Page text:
I never knew Allan intimately, in the way that his head office team knew him, but I was aware of his strong religious conviction and his devotion to the Kirk, and he was aware of my atheism. It was never a barrier between us, then or later – this was a man to whom the very idea of discrimination on grounds of beliefs or convictions was deeply repugnant.
I once tentatively raised with him the apparent irony that he and I, sharing strong egalitarian views and socialist principles (we were both Labour Party supporters) should be working for a brewery and a company that was dominated by Old Etonians and Tory capitalists. He smiled and said that he had previously worked for a shipbuilder, and both ships and beer were almost as old as mankind, and it was the people that mattered.
And for Allan, it was always the people that mattered – his guiding maxim was “Doing the right thing is the right thing to do”, which I initially dismissed as a banality, but came to realise later as containing something essential in the principle.
There were great days in the mid-seventies for Allan’s Personnel Department – we were in the midst of the most challenging industrial relations environment that the UK had ever encountered, with the trades unions at the peak of their power, rampant inflation of prices and wages, with a legacy of Tory industrial relations legislation on the statute books, perceived as an attack on the unions, new legislation on workers’ rights being enacted by the Callaghan Labour Government who were unsuccessfully attempting to reconcile the huge social pressures, the Bullock Report on industrial democracy, and European legislation to cope with.
I wound up in the Newcastle Breweries, which was the eye of the storm in Scottish and Newcastle’s industrial relations, with a young Joe Mills, a former S&N drayman now Regional Secretary of the T&GWU in the regional office just up the road from me, a power in the Labour Party, just about to recommend a young Scottish lawyer turned politician – one Tony Blair – to the Sedgefield Labour Party as their candidate for Westminster.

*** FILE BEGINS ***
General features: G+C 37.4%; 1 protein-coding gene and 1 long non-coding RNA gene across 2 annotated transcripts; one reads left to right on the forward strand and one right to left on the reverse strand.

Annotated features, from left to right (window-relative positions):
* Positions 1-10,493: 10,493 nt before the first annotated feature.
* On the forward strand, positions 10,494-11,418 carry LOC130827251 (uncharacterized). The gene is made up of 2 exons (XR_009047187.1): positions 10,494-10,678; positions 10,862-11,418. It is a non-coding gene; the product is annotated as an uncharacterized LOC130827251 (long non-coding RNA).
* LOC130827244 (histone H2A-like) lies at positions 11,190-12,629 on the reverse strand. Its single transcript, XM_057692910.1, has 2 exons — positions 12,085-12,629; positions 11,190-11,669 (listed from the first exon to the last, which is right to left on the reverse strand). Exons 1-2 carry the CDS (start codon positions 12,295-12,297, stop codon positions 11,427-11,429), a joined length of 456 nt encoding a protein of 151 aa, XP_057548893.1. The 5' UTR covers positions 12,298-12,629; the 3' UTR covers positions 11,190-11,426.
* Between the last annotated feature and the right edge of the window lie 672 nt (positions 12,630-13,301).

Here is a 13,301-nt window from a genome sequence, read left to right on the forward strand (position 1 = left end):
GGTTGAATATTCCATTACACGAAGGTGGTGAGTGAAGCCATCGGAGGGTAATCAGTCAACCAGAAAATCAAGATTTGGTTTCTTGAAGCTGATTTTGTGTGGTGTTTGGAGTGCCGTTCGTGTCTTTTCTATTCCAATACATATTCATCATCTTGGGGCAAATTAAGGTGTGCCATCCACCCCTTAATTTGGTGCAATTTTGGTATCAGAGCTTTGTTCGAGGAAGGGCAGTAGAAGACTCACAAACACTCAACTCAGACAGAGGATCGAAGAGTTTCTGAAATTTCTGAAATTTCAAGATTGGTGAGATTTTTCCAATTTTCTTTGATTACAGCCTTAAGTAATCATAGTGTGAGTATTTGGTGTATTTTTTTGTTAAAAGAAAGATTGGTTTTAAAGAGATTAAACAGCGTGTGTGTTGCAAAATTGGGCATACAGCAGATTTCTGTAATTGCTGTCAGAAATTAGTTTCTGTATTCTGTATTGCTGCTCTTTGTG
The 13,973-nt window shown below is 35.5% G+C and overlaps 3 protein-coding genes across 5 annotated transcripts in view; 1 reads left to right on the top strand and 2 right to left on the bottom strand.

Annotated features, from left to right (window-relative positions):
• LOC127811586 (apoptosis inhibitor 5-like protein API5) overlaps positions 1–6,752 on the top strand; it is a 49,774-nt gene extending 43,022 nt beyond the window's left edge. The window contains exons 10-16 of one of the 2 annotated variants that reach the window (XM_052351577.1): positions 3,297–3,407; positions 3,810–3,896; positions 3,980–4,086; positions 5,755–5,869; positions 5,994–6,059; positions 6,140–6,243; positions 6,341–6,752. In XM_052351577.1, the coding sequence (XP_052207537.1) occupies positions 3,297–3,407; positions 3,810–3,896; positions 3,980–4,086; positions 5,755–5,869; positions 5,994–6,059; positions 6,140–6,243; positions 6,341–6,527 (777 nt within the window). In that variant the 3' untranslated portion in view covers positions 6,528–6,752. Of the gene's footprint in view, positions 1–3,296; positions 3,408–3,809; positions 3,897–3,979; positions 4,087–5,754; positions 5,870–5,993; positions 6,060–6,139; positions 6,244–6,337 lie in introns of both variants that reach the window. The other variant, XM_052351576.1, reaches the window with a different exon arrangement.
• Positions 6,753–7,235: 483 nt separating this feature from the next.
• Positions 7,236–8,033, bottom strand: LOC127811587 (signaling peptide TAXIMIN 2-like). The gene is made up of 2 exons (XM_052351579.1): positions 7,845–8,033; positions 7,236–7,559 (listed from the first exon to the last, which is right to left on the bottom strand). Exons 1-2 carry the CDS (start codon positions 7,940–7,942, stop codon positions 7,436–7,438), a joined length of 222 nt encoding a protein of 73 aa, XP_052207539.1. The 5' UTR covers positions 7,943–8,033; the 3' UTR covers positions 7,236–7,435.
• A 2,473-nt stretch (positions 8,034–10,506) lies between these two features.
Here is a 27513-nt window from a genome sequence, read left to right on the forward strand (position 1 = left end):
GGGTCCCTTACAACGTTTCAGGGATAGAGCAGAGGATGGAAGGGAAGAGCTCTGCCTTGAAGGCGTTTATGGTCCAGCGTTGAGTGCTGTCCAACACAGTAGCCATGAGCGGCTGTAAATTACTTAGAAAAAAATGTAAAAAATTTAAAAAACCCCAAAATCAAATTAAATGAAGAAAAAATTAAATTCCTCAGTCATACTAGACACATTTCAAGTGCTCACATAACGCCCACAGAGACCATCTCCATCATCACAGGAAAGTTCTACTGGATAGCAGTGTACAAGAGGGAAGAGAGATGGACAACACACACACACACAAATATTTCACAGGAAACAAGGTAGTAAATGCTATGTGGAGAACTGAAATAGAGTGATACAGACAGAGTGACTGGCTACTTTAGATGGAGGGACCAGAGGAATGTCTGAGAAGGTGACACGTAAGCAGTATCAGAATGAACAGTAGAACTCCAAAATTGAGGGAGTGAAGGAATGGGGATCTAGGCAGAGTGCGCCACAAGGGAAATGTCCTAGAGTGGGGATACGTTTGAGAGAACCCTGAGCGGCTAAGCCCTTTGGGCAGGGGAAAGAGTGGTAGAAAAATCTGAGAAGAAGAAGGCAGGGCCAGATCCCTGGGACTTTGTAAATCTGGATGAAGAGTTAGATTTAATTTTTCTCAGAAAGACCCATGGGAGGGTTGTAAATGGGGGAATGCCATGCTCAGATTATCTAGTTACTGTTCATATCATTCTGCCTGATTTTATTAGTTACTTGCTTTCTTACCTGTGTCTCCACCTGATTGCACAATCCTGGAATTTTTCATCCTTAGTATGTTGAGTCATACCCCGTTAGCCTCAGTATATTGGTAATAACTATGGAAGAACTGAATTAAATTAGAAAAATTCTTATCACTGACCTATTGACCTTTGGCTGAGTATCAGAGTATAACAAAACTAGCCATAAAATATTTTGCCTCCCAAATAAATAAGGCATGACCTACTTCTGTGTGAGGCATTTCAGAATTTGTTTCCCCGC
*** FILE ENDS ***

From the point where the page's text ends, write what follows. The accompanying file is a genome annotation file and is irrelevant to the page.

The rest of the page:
In this maelstrom, Allan Blacklaws was an oasis of calm. The trades unions trusted him, even when they were engaged in fighting the company, recognising the iron core of principle and the humanity that characterised the man.
But then Maggie Thatcher, a great shift in political power, and a transformation of British society that polarised political views, not least in Scottish and Newcastle. In early 1983, these culminated in a great shift of boardroom power and ideology, and in 1983 (I think) Allan left the company he loved.
I left five years later, in 1988. I didn’t see Allan again until the mid-nineties, when we met at a colleague, Roger Dobson’s, 50th birthday party in Houston House. Then, after another long gap, I picked up with Allan again by telephone about three years ago, and we maintained an intermittent telephone contact. During this period he lost his beloved wife Sylvia, and I can never forget the pain in his voice when I offered my condolences on the telephone.
To me, Allan was one of the finest examples of a Scot, epitomising the auld Kirk values and the deeply-rooted social conscience that once characterised many Scots industrialists. He made an enduring contribution to his church and his society, and was deeply loved by his family.
I am sad that he is gone, but he is with his beloved Sylvia.